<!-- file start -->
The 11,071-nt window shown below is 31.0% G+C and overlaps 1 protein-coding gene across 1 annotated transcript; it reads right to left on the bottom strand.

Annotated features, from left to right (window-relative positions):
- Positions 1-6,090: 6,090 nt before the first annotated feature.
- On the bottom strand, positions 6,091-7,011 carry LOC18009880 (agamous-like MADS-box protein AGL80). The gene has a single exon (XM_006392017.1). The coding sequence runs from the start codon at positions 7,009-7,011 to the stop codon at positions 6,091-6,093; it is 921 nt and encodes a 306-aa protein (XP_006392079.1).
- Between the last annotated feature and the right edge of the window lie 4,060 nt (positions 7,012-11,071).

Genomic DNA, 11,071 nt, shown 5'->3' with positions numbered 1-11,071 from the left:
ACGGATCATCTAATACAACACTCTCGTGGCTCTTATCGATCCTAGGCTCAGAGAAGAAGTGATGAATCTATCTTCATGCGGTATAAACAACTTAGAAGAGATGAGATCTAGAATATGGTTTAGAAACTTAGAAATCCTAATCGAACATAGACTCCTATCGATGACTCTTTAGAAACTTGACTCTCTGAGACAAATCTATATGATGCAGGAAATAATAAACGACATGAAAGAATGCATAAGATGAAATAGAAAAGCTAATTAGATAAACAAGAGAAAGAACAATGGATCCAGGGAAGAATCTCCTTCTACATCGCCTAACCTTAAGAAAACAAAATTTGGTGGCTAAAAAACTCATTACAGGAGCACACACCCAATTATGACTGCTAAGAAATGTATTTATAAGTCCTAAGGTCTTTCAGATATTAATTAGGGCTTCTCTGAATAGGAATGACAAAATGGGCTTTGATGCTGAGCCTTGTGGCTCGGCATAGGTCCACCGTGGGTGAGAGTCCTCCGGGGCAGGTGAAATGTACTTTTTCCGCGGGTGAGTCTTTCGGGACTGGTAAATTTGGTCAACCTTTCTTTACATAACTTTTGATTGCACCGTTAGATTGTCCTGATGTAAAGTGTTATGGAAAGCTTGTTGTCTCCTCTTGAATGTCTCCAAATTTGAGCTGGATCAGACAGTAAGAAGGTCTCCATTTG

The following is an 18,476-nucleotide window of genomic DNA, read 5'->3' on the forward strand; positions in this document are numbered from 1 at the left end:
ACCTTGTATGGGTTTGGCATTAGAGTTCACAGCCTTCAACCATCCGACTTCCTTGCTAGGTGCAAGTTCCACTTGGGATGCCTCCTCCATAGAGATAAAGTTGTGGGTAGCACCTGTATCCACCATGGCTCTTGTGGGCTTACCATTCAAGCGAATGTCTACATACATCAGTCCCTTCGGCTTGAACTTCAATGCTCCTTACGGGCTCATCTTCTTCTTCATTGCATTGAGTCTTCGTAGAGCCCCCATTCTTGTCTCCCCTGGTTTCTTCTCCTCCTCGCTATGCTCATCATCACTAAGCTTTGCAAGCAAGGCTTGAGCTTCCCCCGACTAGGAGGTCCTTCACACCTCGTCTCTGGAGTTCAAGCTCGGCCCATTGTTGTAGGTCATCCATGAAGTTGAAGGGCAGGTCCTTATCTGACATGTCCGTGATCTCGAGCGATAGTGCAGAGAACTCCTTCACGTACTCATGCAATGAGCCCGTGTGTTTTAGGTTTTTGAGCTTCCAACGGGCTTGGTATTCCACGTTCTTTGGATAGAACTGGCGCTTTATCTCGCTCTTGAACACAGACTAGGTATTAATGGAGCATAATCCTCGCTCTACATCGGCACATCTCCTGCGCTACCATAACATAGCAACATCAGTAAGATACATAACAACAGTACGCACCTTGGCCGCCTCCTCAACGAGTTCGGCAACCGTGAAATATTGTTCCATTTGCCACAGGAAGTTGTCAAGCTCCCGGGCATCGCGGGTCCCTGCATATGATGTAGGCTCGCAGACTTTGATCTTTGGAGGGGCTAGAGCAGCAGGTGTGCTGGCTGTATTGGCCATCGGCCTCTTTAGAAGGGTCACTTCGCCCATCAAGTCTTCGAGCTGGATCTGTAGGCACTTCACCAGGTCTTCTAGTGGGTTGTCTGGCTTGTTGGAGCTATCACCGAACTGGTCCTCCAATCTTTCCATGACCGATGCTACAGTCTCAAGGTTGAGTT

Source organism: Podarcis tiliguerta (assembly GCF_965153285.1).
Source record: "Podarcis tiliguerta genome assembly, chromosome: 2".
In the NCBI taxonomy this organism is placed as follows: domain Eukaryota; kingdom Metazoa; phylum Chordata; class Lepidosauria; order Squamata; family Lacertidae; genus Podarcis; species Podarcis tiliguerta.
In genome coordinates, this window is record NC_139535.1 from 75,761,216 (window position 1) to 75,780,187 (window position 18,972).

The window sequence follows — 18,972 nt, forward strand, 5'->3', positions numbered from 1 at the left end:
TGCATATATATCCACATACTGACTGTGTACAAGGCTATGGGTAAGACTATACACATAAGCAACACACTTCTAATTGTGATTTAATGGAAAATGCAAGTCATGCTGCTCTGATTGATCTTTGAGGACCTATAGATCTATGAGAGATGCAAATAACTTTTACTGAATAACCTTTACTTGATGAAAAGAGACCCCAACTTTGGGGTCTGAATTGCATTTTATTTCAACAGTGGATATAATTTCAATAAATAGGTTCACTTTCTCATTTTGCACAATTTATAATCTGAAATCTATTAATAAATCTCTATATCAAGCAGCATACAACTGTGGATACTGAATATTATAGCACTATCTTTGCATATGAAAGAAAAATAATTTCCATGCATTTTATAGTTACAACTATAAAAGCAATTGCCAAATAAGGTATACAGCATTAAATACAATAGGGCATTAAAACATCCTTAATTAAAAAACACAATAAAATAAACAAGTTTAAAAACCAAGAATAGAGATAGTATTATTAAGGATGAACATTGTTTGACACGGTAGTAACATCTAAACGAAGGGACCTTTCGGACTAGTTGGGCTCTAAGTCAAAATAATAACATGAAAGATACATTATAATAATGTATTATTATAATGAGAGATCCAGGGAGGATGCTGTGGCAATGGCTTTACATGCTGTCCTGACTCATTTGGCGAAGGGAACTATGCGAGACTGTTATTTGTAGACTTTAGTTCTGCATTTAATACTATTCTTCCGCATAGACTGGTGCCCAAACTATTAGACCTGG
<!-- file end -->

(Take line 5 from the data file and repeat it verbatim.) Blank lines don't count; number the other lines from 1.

- Between the last annotated feature and the right edge of the window lie 4,060 nt (positions 7,012-11,071).